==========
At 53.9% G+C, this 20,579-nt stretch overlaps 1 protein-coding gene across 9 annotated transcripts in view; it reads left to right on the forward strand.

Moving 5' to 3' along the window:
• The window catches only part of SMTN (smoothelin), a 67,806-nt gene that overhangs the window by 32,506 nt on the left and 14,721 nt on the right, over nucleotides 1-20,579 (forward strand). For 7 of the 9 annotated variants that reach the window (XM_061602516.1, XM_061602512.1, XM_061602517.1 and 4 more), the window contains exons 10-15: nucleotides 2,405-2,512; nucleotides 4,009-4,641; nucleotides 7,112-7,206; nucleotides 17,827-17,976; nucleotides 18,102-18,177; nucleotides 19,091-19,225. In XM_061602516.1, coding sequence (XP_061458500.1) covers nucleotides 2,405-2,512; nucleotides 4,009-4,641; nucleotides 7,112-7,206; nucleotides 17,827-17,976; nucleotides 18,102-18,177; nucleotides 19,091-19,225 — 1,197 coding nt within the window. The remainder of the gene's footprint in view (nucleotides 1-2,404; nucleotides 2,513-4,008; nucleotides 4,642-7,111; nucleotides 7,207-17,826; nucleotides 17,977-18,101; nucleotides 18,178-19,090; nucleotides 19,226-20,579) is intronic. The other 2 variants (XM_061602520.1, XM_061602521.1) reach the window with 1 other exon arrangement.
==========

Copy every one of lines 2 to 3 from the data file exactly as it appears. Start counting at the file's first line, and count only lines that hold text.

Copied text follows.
Moving 5' to 3' along the window:
• The window catches only part of SMTN (smoothelin), a 67,806-nt gene that overhangs the window by 32,506 nt on the left and 14,721 nt on the right, over nucleotides 1-20,579 (forward strand). For 7 of the 9 annotated variants that reach the window (XM_061602516.1, XM_061602512.1, XM_061602517.1 and 4 more), the window contains exons 10-15: nucleotides 2,405-2,512; nucleotides 4,009-4,641; nucleotides 7,112-7,206; nucleotides 17,827-17,976; nucleotides 18,102-18,177; nucleotides 19,091-19,225. In XM_061602516.1, coding sequence (XP_061458500.1) covers nucleotides 2,405-2,512; nucleotides 4,009-4,641; nucleotides 7,112-7,206; nucleotides 17,827-17,976; nucleotides 18,102-18,177; nucleotides 19,091-19,225 — 1,197 coding nt within the window. The remainder of the gene's footprint in view (nucleotides 1-2,404; nucleotides 2,513-4,008; nucleotides 4,642-7,111; nucleotides 7,207-17,826; nucleotides 17,977-18,101; nucleotides 18,178-19,090; nucleotides 19,226-20,579) is intronic. The other 2 variants (XM_061602520.1, XM_061602521.1) reach the window with 1 other exon arrangement.